Al-Qaida for the first time declared its presence in Kashmir.

   The announcement was made by the Global Islamic Media Front, which said Kashmiri militant Zakir Musa will head al-Qaida-linked Ansar Ghawzat-ul-Hind. He recently left Kashmir’s largest indigenous group, Hizbul Mujahideen, and is believed to have been joined by less than a dozen others.

   Previously, no global jihadi groups have openly operated in Kashmir, a territory divided between Pakistan and India but claimed by both entirely.

   The propaganda network said the new group will “repel the aggression of tyrant Indian invaders, and through jihad, and with the help of Allah … we will liberate our homeland Kashmir.”

   In 2014, AL-QUAIDA    had announced the creation of a cell in the Indian subcontinent, but it failed to attract significant support.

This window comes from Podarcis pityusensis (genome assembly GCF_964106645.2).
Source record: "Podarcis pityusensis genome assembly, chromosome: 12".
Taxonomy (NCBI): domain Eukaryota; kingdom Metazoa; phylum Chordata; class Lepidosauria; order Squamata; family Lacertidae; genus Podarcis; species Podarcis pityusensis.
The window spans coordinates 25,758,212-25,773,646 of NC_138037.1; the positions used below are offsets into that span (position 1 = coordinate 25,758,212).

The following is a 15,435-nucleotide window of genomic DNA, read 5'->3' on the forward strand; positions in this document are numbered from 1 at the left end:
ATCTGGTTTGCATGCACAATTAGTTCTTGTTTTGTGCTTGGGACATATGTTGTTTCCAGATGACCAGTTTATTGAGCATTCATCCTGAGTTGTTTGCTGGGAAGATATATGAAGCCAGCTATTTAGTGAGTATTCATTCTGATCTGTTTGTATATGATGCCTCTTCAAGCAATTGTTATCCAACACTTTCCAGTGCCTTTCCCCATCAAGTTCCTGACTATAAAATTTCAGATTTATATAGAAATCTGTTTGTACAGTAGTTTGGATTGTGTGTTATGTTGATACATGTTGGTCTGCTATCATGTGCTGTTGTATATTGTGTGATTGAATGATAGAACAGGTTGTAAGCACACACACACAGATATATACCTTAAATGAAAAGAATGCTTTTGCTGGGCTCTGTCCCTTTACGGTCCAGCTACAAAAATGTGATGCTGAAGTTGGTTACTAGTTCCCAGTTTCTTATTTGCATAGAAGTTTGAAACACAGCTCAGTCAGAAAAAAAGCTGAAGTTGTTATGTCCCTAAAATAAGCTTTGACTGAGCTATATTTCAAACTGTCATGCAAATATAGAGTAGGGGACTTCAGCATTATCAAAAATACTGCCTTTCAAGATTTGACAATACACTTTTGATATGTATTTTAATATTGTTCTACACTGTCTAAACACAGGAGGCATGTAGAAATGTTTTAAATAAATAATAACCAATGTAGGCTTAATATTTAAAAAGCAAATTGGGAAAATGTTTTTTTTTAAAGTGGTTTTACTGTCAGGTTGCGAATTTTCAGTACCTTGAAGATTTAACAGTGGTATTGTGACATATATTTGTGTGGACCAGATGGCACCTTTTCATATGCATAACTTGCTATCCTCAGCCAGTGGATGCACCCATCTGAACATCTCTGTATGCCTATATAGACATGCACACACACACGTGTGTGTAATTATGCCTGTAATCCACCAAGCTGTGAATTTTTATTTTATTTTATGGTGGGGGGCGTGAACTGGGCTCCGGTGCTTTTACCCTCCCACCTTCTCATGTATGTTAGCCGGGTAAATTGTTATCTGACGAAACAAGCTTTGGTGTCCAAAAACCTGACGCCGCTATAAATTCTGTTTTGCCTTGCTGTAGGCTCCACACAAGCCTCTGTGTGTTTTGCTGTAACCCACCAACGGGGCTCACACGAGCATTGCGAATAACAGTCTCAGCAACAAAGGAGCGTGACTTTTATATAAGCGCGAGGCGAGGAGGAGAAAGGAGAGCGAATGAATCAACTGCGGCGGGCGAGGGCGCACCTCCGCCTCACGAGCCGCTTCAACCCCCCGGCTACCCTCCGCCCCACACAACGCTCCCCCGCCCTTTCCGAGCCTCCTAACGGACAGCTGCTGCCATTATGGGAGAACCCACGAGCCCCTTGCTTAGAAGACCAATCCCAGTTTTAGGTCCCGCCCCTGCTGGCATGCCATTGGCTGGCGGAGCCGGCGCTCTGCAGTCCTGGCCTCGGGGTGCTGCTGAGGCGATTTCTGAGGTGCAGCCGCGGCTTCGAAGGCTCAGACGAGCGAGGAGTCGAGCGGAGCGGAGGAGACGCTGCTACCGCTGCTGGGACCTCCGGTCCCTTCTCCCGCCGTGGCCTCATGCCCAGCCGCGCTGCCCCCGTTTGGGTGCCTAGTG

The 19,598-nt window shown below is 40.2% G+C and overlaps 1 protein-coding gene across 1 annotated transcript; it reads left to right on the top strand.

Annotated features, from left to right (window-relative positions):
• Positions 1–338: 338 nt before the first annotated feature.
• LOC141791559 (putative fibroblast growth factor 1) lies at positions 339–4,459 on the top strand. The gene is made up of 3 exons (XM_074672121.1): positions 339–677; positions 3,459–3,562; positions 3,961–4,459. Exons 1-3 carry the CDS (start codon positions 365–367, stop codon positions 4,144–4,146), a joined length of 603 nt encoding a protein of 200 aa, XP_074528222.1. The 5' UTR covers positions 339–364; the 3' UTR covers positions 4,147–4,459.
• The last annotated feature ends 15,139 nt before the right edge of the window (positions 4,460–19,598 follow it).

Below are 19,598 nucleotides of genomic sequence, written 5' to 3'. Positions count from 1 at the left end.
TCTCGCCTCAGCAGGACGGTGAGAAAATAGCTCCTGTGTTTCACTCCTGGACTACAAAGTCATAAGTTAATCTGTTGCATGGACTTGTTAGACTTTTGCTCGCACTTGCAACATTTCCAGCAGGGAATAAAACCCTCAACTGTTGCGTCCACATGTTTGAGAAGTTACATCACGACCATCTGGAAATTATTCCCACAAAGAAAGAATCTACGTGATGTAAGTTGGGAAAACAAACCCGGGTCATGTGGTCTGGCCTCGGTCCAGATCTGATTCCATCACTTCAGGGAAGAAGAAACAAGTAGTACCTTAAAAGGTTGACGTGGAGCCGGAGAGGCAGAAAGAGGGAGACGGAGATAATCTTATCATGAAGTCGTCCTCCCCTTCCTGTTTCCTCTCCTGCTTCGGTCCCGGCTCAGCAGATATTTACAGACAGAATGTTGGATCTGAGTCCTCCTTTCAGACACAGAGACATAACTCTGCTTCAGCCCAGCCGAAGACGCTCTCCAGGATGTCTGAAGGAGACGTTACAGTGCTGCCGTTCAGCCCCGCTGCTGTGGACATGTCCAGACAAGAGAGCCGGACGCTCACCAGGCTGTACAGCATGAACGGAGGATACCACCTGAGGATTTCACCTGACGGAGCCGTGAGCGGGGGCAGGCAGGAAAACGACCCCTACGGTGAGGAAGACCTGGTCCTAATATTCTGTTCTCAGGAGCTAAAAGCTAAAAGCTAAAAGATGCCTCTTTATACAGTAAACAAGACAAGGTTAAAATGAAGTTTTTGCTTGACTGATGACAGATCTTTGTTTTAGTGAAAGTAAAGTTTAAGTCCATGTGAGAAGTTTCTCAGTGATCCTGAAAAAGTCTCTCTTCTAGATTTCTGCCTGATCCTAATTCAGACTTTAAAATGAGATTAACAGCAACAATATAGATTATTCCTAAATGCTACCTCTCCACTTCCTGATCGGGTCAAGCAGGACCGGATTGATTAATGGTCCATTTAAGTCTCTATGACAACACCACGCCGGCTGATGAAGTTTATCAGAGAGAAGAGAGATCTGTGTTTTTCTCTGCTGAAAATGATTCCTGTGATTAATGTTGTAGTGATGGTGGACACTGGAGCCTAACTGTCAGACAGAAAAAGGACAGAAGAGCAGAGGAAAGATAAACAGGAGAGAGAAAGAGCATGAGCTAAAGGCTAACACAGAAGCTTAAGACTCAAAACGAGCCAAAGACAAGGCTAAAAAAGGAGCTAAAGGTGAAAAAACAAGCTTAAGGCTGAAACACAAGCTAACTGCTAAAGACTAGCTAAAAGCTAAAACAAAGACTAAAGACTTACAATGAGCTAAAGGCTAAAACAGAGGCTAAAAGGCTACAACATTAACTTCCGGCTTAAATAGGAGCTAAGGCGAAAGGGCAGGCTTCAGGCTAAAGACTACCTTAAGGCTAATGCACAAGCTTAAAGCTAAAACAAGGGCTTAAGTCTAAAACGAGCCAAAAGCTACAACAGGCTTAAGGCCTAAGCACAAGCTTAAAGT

Musa issued a series of audio messages in April saying that Kashmir’s struggle was for the Islamic cause and had nothing to do with nationalism, which would mark an ideological shift for some militants in Kashmir, where rebels have mainly fought for India either to have independence or join Pakistan.

   Separatist leaders, who challenge India’s sovereignty over Kashmir, have repeatedly rejected the presence of outside groups, including AL-QUAIDA.

View Point

   With the entry of AL QUAIDA, the security situation in Kashmir will become unmanageable for the militant groups due to clash of ideologies. The influence of Pakistan will also get marginalized and ultimately loose relevance. Role of Pakistan Army will also get diminished. Overall a favourable situation for India as it will be easier to finish AL QUAIDA without Pakistan’s support.